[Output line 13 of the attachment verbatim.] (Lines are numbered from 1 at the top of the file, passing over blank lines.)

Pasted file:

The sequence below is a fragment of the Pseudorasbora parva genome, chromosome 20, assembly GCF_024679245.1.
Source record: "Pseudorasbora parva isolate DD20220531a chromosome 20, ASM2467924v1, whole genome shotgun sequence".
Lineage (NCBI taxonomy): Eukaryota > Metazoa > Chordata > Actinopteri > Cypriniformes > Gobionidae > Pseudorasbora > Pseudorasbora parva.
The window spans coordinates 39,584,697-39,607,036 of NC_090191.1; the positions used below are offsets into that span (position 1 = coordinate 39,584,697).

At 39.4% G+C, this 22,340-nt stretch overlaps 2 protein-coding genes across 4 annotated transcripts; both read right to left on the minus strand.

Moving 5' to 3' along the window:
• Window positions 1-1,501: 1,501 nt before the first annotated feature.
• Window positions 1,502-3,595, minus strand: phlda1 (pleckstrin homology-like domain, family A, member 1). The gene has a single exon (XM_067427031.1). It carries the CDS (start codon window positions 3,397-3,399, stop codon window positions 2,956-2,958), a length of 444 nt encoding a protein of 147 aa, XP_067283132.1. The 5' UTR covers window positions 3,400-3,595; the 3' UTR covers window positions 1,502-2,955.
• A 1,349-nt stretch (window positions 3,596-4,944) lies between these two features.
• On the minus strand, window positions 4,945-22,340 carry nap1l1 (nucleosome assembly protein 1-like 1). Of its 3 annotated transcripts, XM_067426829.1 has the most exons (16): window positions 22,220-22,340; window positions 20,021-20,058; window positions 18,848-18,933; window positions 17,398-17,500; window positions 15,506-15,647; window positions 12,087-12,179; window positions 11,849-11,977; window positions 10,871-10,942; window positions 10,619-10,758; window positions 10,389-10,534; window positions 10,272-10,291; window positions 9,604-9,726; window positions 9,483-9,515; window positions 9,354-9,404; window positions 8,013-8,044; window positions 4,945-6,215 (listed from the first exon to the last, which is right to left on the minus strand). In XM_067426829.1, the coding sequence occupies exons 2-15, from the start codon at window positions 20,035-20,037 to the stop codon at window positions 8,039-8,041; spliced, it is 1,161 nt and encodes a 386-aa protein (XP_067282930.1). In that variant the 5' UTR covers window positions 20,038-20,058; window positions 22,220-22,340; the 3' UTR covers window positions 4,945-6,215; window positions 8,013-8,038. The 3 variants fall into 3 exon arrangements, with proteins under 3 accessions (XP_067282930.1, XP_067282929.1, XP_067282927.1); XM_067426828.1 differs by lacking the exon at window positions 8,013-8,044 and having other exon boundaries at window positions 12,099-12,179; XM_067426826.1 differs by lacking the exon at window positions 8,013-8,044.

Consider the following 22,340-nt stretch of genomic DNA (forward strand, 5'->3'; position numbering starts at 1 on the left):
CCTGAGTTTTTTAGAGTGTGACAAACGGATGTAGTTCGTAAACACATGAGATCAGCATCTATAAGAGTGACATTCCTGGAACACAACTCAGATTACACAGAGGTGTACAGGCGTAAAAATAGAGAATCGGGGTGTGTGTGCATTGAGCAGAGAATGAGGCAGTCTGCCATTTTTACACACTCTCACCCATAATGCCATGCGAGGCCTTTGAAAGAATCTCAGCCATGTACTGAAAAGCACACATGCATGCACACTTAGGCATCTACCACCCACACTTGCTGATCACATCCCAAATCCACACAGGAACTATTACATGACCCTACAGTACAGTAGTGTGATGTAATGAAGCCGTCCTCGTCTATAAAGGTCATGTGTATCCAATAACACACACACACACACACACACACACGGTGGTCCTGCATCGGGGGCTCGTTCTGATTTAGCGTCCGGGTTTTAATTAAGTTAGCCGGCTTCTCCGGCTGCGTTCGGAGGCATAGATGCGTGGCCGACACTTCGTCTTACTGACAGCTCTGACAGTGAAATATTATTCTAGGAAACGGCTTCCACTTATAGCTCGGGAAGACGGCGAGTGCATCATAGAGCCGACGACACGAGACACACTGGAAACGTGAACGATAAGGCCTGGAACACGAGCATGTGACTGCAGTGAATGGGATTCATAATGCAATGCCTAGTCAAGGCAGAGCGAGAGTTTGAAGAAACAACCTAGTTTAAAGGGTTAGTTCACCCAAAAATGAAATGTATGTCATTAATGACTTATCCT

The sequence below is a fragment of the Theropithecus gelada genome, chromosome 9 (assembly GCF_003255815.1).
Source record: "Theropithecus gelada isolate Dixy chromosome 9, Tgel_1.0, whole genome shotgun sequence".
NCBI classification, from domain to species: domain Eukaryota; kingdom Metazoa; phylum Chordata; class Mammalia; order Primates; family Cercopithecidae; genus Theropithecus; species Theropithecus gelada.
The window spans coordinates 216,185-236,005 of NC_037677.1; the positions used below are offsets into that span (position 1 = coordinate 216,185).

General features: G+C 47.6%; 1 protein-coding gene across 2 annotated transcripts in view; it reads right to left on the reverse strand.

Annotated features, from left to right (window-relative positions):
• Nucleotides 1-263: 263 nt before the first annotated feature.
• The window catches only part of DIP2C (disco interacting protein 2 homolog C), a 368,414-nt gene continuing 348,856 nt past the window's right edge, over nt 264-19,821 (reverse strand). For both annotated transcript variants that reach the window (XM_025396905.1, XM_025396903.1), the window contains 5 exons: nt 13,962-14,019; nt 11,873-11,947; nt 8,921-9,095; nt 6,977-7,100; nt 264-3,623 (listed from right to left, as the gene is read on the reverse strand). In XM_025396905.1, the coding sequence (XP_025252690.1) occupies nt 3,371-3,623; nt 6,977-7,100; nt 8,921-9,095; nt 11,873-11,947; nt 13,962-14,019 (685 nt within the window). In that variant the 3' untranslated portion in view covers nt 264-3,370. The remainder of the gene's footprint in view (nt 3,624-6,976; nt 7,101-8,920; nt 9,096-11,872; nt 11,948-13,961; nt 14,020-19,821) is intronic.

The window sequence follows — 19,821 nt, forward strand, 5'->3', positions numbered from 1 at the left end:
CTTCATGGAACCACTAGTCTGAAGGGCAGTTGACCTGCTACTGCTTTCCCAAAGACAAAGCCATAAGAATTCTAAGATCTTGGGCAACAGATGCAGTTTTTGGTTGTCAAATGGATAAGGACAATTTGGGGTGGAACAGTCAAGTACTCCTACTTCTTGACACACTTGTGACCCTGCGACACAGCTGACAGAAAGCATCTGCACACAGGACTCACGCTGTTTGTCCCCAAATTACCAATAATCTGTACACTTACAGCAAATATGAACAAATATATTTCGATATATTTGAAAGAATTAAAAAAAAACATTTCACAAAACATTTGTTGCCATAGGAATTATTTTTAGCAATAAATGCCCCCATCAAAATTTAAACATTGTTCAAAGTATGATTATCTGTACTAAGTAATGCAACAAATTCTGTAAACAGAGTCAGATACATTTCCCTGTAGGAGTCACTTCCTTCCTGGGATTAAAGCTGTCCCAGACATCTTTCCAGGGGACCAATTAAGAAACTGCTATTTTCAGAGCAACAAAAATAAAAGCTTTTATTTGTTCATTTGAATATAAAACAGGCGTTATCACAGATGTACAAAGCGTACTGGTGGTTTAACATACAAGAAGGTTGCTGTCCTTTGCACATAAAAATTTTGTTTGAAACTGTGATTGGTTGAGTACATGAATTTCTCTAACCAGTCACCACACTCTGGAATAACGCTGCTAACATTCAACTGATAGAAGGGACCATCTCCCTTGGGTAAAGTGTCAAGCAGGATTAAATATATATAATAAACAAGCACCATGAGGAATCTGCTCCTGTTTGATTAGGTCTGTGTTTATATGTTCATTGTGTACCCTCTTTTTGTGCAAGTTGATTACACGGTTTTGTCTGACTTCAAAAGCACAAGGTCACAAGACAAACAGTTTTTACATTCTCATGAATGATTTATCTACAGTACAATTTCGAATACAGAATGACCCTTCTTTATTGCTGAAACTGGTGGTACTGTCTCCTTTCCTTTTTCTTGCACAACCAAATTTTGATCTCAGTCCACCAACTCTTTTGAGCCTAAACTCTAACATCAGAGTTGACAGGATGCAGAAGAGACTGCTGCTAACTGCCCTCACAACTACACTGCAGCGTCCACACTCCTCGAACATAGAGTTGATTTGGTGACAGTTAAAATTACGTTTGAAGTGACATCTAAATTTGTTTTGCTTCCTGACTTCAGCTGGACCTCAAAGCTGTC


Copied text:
The sequence below is a fragment of the Theropithecus gelada genome, chromosome 9 (assembly GCF_003255815.1).